We crashed to the floor together. Reisner clawed for his pocket with his right hand as we scrambled back to our feet, but I was upon him before he had time to complete the motion.
My fists ripped into his face in a lashing attack that staggered him. He caught himself, and fought back with a savage ferocity that momentarily held me at bay. There was surprising power in that tall gaunt frame.
But he no longer had the protection of the stone- sheathed armor that had given him such an overwhelming advantage in our basement battle. This time my fists struck solidly home, and their ripping punishment swiftly began to tell.
He gave ground before the blows I rained in his face. Beyond him I saw Alice, jerking and rolling her bound body with desperate efforts, had managed to writhe safely clear of the leaning Black God's menace.
I shot a thudding left home to Reisner's midsection. As he sagged from the blow I caught him with a smashing right on the side of his jaw. He pitched backward to the floor at the base of the leaning statue.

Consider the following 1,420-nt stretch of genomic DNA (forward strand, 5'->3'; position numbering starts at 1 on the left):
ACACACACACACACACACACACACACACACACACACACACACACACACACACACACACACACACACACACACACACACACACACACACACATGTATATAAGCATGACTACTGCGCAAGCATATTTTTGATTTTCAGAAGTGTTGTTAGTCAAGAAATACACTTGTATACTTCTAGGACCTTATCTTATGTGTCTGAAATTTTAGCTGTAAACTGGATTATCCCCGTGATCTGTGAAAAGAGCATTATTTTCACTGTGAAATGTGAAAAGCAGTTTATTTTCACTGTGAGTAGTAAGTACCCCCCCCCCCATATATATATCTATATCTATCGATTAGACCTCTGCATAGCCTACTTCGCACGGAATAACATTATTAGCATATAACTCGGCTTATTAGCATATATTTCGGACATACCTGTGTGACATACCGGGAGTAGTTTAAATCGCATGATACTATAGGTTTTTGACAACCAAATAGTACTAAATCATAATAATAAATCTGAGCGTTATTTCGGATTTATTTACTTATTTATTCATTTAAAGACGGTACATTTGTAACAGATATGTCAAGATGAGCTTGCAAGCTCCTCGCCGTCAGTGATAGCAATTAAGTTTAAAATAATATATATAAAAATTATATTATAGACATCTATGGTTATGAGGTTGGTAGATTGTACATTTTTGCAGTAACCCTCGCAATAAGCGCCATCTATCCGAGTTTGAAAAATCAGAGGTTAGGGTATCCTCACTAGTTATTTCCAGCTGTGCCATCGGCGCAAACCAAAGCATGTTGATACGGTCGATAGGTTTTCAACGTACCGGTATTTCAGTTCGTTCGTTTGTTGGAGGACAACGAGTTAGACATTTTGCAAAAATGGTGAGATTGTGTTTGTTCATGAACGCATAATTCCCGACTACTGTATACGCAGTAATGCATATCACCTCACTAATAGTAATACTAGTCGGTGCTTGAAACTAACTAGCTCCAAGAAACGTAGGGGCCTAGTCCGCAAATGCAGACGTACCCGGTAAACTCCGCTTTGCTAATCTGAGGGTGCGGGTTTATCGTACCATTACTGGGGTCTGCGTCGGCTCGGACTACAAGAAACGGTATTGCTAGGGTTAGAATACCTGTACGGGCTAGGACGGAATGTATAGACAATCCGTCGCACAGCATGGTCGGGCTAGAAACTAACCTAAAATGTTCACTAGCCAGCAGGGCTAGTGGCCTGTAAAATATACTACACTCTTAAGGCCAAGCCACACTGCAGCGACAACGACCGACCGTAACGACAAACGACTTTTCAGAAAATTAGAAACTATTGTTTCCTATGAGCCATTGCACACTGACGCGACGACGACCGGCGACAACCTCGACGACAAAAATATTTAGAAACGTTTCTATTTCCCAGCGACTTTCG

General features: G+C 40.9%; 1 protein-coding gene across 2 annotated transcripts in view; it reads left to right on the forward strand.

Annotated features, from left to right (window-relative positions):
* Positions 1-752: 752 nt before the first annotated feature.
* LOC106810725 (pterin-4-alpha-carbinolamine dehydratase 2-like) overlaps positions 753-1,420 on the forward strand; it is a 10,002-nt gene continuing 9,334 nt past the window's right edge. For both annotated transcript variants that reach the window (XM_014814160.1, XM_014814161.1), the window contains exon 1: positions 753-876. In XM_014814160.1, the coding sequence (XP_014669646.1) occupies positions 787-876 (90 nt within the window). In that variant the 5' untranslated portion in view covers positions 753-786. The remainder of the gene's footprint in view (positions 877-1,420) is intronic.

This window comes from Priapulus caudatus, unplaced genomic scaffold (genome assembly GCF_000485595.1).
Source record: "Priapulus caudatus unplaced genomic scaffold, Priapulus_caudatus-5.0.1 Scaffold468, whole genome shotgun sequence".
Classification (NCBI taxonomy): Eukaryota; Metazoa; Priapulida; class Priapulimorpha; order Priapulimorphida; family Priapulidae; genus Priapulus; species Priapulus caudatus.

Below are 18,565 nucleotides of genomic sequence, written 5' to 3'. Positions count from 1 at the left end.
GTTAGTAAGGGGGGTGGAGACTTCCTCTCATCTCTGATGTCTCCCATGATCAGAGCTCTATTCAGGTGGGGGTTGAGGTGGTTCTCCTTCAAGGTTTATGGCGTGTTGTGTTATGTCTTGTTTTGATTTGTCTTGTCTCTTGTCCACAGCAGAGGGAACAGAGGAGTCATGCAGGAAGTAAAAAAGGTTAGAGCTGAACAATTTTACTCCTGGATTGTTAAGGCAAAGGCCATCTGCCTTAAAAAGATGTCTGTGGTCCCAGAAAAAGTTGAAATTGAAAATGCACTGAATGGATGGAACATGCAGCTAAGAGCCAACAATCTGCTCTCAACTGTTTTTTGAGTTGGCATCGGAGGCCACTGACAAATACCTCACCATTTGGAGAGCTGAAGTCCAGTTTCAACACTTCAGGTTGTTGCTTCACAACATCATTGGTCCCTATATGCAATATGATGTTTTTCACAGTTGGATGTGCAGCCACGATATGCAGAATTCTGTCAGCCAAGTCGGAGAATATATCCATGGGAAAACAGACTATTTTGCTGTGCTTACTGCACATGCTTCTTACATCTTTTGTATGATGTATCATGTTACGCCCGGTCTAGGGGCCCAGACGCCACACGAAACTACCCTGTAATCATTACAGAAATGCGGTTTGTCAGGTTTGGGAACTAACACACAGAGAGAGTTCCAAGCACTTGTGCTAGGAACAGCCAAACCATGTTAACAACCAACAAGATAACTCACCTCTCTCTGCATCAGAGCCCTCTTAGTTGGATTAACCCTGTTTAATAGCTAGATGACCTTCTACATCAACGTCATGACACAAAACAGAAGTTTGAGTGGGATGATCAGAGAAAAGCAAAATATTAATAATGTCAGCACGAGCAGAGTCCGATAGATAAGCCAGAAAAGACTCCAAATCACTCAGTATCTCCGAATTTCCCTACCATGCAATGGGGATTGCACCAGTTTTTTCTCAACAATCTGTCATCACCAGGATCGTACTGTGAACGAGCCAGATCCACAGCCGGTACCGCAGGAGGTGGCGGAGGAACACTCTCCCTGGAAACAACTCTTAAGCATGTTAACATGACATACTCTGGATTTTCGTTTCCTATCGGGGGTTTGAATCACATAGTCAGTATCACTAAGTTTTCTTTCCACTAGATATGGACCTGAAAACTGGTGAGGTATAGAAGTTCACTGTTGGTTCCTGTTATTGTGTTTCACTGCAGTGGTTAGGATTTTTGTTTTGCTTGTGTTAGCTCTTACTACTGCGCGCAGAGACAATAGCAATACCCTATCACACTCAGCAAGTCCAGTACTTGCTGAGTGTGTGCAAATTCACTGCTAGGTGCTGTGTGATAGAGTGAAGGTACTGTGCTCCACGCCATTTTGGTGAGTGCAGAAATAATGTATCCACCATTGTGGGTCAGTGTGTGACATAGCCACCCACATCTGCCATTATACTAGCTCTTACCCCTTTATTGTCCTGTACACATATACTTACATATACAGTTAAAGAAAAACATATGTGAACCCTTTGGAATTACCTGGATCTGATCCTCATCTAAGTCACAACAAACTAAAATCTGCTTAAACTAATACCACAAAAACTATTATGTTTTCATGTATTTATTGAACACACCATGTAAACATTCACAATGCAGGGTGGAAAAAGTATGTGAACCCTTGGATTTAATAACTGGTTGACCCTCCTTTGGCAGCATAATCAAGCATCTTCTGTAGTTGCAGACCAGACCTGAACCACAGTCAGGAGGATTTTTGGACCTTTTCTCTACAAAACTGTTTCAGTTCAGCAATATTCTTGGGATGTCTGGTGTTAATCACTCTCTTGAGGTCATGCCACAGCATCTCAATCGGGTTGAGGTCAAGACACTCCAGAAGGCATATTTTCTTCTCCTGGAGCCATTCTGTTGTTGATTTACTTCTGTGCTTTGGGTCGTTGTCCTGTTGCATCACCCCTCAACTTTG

In the heat of the battle I had forgotten his previous effort to get something out of his pocket. I remembered it too late. His hand again flashed for his pocket, and came out with an automatic pistol.
I flung myself forward, but his shot caught me in mid-stride. Smashing pain raked my side as the slug furrowed across my ribs. I staggered backward into the wall.
Reisner rose to one knee. His skull-like face was a contorted masque of demoniac triumph as he carefully steadied the pistol for the next shot. With pain-glazed eyes I watched the lethal black hole of the muzzle swing inexorably into line with my heart. Then the fingers of my right hand touched a dangling rope end.
Memory of what that rope meant flashed with lightning swiftness through my racing brain. I jerked it savagely, then flung my body to one side just as Reisner fired. The bullet ripped harmlessly into the wall within scant inches of my body.
Reisner looked up in time to see the Black God start forward in its deadly plunge. He tried frantically to scramble out of the way, but his foot slipped. He sprawled on his back, squarely in the Black God's path.
Reisner screamed, a cry of stark horror that ended abruptly. The falling statue struck with a weird and terrible accuracy. What had been Karl Reisner's face vanished in a hideously pulped cavity in which the statue's blood-smeared snout nuzzled deep, as though the Black God was actually glutting its hunger in one of the grisly feasts that Reisner had simulated.